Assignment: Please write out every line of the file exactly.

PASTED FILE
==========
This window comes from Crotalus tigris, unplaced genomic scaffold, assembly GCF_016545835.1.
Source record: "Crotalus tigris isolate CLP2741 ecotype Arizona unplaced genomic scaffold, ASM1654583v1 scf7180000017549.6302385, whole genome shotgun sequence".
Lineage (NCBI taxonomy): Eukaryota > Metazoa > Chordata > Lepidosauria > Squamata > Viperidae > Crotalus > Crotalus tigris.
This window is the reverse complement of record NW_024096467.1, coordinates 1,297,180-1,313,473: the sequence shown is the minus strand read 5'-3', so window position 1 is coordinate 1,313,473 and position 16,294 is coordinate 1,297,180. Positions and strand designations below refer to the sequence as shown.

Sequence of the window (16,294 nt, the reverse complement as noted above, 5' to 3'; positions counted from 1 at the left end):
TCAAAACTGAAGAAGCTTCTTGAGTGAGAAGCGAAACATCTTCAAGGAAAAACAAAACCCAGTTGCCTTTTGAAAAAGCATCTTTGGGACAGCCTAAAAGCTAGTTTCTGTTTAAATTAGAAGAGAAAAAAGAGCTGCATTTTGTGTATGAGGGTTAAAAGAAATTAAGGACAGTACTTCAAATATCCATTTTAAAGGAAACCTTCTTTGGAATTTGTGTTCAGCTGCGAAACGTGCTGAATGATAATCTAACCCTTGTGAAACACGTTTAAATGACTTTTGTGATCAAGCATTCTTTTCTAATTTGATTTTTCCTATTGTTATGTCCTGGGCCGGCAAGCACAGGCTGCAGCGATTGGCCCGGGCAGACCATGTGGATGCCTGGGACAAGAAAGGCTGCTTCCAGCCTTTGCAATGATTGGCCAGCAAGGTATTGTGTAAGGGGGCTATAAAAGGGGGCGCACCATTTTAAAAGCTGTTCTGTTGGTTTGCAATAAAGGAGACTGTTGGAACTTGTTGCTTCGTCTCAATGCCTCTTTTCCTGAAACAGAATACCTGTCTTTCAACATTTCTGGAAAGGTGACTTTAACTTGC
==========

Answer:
This window comes from Crotalus tigris, unplaced genomic scaffold, assembly GCF_016545835.1.
Source record: "Crotalus tigris isolate CLP2741 ecotype Arizona unplaced genomic scaffold, ASM1654583v1 scf7180000017549.6302385, whole genome shotgun sequence".
Lineage (NCBI taxonomy): Eukaryota > Metazoa > Chordata > Lepidosauria > Squamata > Viperidae > Crotalus > Crotalus tigris.
This window is the reverse complement of record NW_024096467.1, coordinates 1,297,180-1,313,473: the sequence shown is the minus strand read 5'-3', so window position 1 is coordinate 1,313,473 and position 16,294 is coordinate 1,297,180. Positions and strand designations below refer to the sequence as shown.

Sequence of the window (16,294 nt, the reverse complement as noted above, 5' to 3'; positions counted from 1 at the left end):
TCAAAACTGAAGAAGCTTCTTGAGTGAGAAGCGAAACATCTTCAAGGAAAAACAAAACCCAGTTGCCTTTTGAAAAAGCATCTTTGGGACAGCCTAAAAGCTAGTTTCTGTTTAAATTAGAAGAGAAAAAAGAGCTGCATTTTGTGTATGAGGGTTAAAAGAAATTAAGGACAGTACTTCAAATATCCATTTTAAAGGAAACCTTCTTTGGAATTTGTGTTCAGCTGCGAAACGTGCTGAATGATAATCTAACCCTTGTGAAACACGTTTAAATGACTTTTGTGATCAAGCATTCTTTTCTAATTTGATTTTTCCTATTGTTATGTCCTGGGCCGGCAAGCACAGGCTGCAGCGATTGGCCCGGGCAGACCATGTGGATGCCTGGGACAAGAAAGGCTGCTTCCAGCCTTTGCAATGATTGGCCAGCAAGGTATTGTGTAAGGGGGCTATAAAAGGGGGCGCACCATTTTAAAAGCTGTTCTGTTGGTTTGCAATAAAGGAGACTGTTGGAACTTGTTGCTTCGTCTCAATGCCTCTTTTCCTGAAACAGAATACCTGTCTTTCAACATTTCTGGAAAGGTGACTTTAACTTGC